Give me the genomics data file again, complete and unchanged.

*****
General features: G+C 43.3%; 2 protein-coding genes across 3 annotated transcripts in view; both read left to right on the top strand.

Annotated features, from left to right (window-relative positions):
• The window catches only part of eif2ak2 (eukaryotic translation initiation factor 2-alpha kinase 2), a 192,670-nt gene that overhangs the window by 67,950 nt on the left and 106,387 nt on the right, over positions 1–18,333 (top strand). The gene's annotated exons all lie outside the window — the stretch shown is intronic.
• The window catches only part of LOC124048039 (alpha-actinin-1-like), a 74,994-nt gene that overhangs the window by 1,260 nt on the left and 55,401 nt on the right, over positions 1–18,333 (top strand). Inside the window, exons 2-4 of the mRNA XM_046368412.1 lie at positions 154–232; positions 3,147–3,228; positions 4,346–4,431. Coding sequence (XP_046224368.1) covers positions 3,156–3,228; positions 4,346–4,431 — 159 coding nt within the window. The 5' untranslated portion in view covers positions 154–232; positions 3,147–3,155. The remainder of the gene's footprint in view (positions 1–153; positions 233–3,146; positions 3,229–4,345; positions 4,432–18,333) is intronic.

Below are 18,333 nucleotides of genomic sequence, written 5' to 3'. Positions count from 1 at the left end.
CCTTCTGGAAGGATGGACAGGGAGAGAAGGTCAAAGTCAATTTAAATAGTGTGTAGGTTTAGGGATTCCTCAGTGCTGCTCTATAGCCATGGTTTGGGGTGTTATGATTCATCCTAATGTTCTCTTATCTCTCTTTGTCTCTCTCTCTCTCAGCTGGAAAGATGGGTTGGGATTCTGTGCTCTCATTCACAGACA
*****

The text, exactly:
General features: G+C 43.3%; 2 protein-coding genes across 3 annotated transcripts in view; both read left to right on the top strand.

Annotated features, from left to right (window-relative positions):
• The window catches only part of eif2ak2 (eukaryotic translation initiation factor 2-alpha kinase 2), a 192,670-nt gene that overhangs the window by 67,950 nt on the left and 106,387 nt on the right, over positions 1–18,333 (top strand). The gene's annotated exons all lie outside the window — the stretch shown is intronic.
• The window catches only part of LOC124048039 (alpha-actinin-1-like), a 74,994-nt gene that overhangs the window by 1,260 nt on the left and 55,401 nt on the right, over positions 1–18,333 (top strand). Inside the window, exons 2-4 of the mRNA XM_046368412.1 lie at positions 154–232; positions 3,147–3,228; positions 4,346–4,431. Coding sequence (XP_046224368.1) covers positions 3,156–3,228; positions 4,346–4,431 — 159 coding nt within the window. The 5' untranslated portion in view covers positions 154–232; positions 3,147–3,155. The remainder of the gene's footprint in view (positions 1–153; positions 233–3,146; positions 3,229–4,345; positions 4,432–18,333) is intronic.

Below are 18,333 nucleotides of genomic sequence, written 5' to 3'. Positions count from 1 at the left end.
CCTTCTGGAAGGATGGACAGGGAGAGAAGGTCAAAGTCAATTTAAATAGTGTGTAGGTTTAGGGATTCCTCAGTGCTGCTCTATAGCCATGGTTTGGGGTGTTATGATTCATCCTAATGTTCTCTTATCTCTCTTTGTCTCTCTCTCTCTCAGCTGGAAAGATGGGTTGGGATTCTGTGCTCTCATTCACAGACA